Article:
The third story in the Cloud Atlas sextet is “Half Lives: A Luisa Rey Mystery,” which the reader later finds out is a work of fiction being read by one of the later characters in the novel. Luisa Rey is a serious reporter who is stuck working for a tabloid in the fictional Buenas Yerbas, California, 1975. Luisa meets Rufus Sixsmith by chance one night. Sixsmith was formerly a scientist at the Seaboard HYDRA nuclear power plant on nearby Swannekke Island. Sixsmith tells Luisa that he was fired from Seaboard for expressing his belief that the plant is not safe. Luisa attends the unveiling of the plant at Swannekke and listens to a speech by Seaboard CEO, Alberto Grimaldi. Grimaldi claims the Swannekke plant will help end the United States’s dependence on oil for fuel:

“Our great nation suffers from a debilitating addiction.”

Alberto Grimaldi, Seaboard CEO and Newsweek Man of the Year, is king of the dramatic pause.

“Its name is Oil.”

He is gilded by the podium lights.

“Geologists tell us, just seventy-four billion gallons of this Jurassic ocean scum remain in the Persian Gulf. Enough, maybe, to see out our century? Probably not. The most imperative question facing the USA, ladies and gentlemen, is ‘Then what?’”

Alberto Grimaldi scans his audience. In the palm of my hand.

“Some bury their heads in the sand fantasize about wind turbines, reservoirs, and”— wry half smile—” pig gas.”

Appreciative chuckle.

“At Seaboard we deal in realities.”

Voice up.

“I am here today to tell you that the cure for oil is right here, right now, on Swannekke Island!” He smiles as the cheers subside.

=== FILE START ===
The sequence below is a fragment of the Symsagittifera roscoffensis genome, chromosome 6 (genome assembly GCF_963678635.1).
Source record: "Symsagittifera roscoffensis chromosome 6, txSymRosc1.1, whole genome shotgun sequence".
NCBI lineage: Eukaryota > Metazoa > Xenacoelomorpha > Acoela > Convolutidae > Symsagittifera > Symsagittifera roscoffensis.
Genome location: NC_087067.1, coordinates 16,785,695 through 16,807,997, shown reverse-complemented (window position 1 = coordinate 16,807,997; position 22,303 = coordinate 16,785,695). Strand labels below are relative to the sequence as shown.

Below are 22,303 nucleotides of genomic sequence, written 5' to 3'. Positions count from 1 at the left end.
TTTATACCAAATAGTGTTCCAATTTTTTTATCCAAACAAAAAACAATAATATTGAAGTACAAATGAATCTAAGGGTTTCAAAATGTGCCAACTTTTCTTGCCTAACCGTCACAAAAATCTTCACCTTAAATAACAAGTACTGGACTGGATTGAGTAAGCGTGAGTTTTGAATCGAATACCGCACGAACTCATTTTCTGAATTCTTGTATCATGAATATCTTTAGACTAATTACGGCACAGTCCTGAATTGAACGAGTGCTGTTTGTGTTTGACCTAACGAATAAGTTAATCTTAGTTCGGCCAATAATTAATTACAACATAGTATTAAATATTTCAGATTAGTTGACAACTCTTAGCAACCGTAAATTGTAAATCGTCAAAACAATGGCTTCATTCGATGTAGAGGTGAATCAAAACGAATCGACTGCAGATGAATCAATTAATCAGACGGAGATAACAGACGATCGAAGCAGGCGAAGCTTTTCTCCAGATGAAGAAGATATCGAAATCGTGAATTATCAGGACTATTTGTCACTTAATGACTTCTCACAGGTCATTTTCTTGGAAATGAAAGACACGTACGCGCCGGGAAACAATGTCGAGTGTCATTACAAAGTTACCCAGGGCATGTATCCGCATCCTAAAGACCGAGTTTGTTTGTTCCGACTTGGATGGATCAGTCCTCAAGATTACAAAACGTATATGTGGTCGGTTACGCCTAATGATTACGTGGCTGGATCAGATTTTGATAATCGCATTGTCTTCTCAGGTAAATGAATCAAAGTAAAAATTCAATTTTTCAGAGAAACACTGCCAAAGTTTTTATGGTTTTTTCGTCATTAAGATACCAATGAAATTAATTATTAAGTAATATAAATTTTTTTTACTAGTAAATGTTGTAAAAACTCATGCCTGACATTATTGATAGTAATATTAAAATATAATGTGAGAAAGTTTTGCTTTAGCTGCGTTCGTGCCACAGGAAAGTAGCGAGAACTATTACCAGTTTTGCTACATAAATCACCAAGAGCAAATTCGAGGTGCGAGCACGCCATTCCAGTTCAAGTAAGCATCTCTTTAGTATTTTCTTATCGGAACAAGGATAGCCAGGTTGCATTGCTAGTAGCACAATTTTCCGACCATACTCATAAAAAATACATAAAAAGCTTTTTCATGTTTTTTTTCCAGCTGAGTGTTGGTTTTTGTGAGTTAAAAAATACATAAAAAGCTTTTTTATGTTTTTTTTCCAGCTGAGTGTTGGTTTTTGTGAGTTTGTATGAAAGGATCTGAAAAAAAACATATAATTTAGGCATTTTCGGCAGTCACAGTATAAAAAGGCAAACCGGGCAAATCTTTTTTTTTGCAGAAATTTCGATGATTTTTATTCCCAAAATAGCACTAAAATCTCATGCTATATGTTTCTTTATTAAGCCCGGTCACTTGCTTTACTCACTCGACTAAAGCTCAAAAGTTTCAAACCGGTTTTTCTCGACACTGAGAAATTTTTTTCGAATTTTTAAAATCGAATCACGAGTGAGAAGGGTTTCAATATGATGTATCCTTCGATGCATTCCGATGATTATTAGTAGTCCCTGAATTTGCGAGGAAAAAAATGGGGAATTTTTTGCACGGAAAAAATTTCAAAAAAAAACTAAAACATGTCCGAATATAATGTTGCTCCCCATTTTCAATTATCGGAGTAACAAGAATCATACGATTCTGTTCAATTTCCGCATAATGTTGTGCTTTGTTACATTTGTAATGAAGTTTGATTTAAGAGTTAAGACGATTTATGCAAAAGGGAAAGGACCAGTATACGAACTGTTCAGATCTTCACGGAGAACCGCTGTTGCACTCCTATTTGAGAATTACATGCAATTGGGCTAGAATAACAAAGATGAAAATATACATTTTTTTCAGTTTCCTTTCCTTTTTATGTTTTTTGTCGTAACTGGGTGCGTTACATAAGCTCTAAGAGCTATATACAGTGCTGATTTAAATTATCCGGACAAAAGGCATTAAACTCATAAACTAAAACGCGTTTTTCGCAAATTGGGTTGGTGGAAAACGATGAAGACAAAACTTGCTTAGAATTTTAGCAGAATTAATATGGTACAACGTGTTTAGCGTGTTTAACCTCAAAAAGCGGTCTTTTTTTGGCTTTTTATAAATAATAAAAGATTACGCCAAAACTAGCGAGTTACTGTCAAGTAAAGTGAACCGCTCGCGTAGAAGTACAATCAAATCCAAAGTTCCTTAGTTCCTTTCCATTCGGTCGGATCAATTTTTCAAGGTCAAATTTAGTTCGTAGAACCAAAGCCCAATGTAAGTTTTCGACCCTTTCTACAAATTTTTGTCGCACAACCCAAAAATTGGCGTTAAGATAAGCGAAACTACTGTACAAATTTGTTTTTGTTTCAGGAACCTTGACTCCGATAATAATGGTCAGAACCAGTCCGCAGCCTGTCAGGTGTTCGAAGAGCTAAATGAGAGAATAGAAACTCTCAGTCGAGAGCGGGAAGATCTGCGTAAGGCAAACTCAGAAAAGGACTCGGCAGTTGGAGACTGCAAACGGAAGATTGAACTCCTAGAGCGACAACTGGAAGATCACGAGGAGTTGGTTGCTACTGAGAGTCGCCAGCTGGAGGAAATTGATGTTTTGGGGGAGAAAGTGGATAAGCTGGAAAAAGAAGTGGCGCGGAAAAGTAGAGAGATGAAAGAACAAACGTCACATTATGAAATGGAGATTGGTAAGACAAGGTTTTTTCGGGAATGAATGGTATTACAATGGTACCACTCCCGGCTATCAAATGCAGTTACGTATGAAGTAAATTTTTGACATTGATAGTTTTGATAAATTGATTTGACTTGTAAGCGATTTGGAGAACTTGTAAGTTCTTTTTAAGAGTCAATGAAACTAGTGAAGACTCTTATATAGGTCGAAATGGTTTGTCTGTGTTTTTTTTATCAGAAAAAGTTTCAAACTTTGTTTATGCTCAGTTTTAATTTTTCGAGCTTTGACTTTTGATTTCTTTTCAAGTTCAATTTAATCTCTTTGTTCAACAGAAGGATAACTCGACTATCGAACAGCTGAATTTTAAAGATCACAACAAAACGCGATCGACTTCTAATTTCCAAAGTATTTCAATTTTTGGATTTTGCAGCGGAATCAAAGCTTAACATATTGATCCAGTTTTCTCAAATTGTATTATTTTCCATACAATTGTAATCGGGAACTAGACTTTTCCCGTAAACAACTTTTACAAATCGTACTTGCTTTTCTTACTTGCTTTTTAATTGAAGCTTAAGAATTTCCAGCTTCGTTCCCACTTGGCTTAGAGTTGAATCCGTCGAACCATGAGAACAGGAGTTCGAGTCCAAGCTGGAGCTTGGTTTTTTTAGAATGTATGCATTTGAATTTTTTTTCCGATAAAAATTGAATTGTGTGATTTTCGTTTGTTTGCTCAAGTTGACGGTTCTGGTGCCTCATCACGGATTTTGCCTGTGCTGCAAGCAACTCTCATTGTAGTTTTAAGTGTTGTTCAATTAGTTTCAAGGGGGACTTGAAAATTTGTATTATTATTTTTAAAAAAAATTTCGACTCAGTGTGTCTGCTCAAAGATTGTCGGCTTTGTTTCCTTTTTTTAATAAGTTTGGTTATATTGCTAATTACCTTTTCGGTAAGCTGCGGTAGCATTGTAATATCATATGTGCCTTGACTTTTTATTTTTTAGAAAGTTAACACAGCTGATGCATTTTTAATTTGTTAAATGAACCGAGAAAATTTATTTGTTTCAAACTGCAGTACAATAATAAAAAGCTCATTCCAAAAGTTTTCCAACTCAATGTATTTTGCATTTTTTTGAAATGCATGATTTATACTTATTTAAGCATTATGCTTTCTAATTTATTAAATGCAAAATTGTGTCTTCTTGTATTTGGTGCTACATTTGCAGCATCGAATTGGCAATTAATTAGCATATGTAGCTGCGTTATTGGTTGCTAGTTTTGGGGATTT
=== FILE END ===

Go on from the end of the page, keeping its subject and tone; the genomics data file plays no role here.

“As of today, domestic, abundant, and safe atomic energy has come of age! Friends, I am so very, very proud to present one of the major engineering innovations in history … the HYDRA-Zero reactor!” (103)

Sixsmith watches the same speech from the television in his home and feels even more compelled to expose that the Swannekke plant is unsafe:

Frustrated and weary, Rufus Sixsmith addresses the TV.

“And when the hydrogen buildup blows the roof off the containment chamber? When prevailing winds shower radiation over California?”

He turns the set off and squeezes the bridge of his nose. I proved it. I proved it. You couldn’t buy me, so you tried intimidation. I let you, Lord forgive me, but no longer. I’m not sitting on my conscience any longer. (107)

Shortly after his vow, Sixsmith is murdered by Bill Smoke, an assassin for Seaboard.

Luisa begins to investigate Sixsmith’s murder and realizes that he had written a report with all of his findings and was going to go public with it just before his death:

“He was murdered, Jakes.”

Jakes represses a here-we-go-again face.

“Who by?”

“Seaboard Corporation. Of course.”

“Ah. His employer. Of course. Motive?”